These sideline conversations—whether a quick chat over coffee or a more formal discussion—can prove critical.  They can allow members to meet with significantly less pomp and circumstance than a head-of-state visit.  Sideline meetings at ASEAN or APEC do not require any deliverables to be announced, although they may provide a convenient opportunity for such statements to be released.

While much of the attention is focused on the activities of the leaders, they are accompanied by often large teams of officials.  Given the relatively sprawling nature of both ASEAN and APEC, staff can be drawn from a wide range of agencies or ministries.  These November summits allow diverse staff members to connect, coordinate and plan.

Many trade officials – and staff in other functional areas as well – will report that they have made life-long connections and even friendships as a result of the annual meeting cadence of ASEAN and APEC meetings.  As staff get promoted and rotate, these connections can make future interactions less fraught or faster and easier to deliver.

Without ASEAN and APEC meetings, it is hard to see where such connections might take place.  Other organisations have different configurations of members, exclude many important participants, or have a less rigid and more ad-hoc meeting schedule.

ASEAN does not just hold an internal summit.  It also holds a range of meetings with ASEAN Dialogue Partners in various configurations.

The missing RCEP meeting

Perhaps striking is what was missing from the Summits in ASEAN: nothing on the Regional Comprehensive Economic Partnership or RCEP.  Typically, ASEAN has held a summit for RCEP at the end of the internal meetings and in conjunction with ASEAN’s various Dialogue Partner meetings.  The five non-ASEAN members of RCEP – Australia, China, Japan, New Zealand, and South Korea – are also all Dialogue Partners for ASEAN.  This year, no RCEP meeting was held.

Although RCEP came into force at the start of this year, it currently includes only 12 of the 15 members: Indonesia, Myanmar and Philippines are not yet active partners.  While RCEP officials remain hopeful that all 15 will be able to make announcements about their entry into force prior to the end of this year, the window for doing so is growing short.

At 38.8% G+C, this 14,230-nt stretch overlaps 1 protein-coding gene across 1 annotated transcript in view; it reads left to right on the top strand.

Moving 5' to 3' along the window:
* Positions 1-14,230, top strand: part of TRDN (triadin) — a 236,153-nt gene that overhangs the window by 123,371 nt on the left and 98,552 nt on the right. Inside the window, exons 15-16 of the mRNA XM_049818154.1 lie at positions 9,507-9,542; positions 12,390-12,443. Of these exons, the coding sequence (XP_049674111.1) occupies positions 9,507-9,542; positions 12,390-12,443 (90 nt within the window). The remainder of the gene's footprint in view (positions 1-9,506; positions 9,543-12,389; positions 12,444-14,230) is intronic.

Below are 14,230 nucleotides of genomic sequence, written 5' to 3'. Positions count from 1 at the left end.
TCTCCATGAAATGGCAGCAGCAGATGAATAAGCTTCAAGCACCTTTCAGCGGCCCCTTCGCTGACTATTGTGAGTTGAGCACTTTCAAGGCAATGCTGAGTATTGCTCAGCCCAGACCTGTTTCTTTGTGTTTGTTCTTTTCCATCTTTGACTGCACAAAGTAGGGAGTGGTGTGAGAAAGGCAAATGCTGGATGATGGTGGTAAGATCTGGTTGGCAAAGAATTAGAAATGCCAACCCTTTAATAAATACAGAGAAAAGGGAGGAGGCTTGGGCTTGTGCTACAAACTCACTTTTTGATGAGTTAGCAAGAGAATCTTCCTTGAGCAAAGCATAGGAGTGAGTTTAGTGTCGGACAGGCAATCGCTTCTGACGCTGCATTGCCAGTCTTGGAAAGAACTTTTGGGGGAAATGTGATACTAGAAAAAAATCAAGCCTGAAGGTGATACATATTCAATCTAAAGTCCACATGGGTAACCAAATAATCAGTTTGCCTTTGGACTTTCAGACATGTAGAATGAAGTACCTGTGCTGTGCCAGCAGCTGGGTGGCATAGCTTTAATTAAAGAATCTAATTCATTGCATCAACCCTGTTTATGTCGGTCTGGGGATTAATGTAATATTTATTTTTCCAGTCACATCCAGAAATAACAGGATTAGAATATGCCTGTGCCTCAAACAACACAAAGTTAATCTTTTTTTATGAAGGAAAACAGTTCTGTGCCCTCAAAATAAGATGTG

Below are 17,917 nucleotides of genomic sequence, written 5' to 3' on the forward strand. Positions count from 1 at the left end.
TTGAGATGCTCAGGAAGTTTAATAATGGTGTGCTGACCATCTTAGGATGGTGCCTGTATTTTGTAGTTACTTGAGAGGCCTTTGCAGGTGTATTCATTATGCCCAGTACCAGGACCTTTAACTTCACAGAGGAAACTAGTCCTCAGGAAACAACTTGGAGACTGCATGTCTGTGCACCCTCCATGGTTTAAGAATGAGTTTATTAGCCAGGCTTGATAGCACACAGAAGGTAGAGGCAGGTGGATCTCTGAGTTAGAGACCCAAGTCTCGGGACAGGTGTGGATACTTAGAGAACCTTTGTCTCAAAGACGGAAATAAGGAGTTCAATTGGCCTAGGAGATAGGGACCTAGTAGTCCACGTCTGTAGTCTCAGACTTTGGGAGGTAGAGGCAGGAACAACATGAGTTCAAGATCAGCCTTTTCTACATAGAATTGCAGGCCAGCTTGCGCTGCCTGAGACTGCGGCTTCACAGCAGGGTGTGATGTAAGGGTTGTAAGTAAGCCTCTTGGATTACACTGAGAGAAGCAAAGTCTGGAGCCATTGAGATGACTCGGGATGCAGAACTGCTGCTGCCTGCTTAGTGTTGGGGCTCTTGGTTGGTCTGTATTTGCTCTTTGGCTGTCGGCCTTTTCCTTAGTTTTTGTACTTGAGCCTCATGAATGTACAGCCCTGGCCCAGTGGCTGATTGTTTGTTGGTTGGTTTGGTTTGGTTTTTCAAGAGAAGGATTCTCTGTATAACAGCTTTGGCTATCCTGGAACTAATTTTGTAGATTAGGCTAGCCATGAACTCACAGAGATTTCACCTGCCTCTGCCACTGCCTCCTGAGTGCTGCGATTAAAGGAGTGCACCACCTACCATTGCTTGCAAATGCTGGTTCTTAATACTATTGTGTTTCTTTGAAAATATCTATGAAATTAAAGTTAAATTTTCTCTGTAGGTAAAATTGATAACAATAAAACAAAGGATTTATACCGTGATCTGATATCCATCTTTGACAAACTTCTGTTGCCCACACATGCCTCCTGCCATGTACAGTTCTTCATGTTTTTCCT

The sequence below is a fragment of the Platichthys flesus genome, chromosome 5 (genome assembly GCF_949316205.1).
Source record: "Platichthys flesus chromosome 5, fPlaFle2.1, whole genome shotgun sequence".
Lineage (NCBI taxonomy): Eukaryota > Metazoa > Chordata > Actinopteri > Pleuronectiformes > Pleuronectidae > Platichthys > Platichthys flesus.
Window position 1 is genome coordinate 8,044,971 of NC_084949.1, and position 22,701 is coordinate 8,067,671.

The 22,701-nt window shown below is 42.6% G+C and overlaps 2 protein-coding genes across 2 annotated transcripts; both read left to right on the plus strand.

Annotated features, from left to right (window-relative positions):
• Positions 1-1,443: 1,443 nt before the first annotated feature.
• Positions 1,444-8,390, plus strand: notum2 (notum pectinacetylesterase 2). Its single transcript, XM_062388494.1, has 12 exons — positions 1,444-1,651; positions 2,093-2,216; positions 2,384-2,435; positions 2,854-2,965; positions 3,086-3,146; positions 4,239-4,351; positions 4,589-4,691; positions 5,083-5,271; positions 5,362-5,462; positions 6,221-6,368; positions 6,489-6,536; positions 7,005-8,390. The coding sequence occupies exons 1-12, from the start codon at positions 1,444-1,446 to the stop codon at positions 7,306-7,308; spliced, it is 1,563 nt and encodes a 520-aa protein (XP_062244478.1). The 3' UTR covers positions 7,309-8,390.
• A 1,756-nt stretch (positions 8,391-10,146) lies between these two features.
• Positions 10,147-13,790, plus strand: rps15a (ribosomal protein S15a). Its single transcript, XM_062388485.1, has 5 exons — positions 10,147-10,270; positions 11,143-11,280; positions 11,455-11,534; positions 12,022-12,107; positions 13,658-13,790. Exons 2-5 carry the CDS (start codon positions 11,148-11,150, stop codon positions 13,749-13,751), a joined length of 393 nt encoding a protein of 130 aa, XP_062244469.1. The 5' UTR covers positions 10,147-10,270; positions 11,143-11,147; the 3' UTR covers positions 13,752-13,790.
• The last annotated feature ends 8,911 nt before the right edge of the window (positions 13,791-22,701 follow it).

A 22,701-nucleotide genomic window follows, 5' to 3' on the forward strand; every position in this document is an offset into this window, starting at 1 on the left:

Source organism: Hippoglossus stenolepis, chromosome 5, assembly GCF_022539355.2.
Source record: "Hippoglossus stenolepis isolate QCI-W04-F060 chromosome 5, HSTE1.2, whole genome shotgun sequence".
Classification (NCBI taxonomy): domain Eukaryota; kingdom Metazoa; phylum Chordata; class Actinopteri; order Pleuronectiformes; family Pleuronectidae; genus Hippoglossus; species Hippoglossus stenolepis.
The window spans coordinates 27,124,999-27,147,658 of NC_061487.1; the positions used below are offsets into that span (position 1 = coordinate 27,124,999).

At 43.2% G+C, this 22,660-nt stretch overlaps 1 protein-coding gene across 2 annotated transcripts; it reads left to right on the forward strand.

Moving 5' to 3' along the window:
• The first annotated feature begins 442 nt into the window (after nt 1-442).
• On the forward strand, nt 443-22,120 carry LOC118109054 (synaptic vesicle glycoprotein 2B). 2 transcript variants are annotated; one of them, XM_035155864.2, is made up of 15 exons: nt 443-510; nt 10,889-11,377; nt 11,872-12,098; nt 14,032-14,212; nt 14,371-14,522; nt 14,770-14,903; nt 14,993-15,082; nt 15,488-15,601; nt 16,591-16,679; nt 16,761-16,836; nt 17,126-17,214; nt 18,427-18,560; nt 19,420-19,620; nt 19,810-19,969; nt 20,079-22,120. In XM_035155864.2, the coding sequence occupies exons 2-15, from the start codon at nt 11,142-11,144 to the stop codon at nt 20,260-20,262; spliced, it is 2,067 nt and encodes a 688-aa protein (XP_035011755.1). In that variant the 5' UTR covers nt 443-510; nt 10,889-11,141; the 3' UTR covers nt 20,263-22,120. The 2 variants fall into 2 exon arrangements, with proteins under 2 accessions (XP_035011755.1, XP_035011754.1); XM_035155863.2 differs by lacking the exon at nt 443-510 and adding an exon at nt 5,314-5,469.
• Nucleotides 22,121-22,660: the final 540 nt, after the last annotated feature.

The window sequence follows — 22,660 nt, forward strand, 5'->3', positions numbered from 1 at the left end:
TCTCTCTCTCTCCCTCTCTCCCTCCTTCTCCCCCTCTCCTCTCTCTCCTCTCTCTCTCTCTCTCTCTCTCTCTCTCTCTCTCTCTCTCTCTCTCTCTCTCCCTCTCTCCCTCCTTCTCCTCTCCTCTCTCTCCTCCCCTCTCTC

APEC leaders’s declaration

APEC has been holding an annual Leader’s Summit for decades.  While the meeting is mostly known for the outfits worn by leaders in the group photo at the end, like ASEAN, APEC represents an excellent opportunity for meeting.

Although APEC’s formal agenda and ongoing project activities are less intensive than ASEAN, the APEC Summit provides a hard deadline to ongoing projects.  It also provides opportunities for sideline meetings with a different group of members.

The most notable outcome of the 2022 Bangkok meeting was that members managed to issue a Leader’s Declaration. The declaration reaffirmed APEC’s commitment to open trade and World Trade Organization reform, highlighted the importance of services and sustainability. Its signatories and agreed to further work supporting a Free Trade Area of the Asia Pacific or FTAAP.  The statement also noted differences of opinion within the group, particularly around the war in Ukraine, its economic impacts, and the use of sanctions.

APEC has been plagued by difficulties getting alignment around consensus statements – and signs were not promising that Thailand, the host, would manage it either.

While that may appear to be a relatively meager harvest, particularly given the level of activity surrounding these high-profile events, it is always important to recall that what you do not see is often more critical that what is visible.

The opportunity to meet and connect and the use of the calendar to create decision-forcing deadlines are important, overlooked, outcomes from summits.

 

Deborah Elms is founder and executive director of the Asian Trade Centre in Singapore.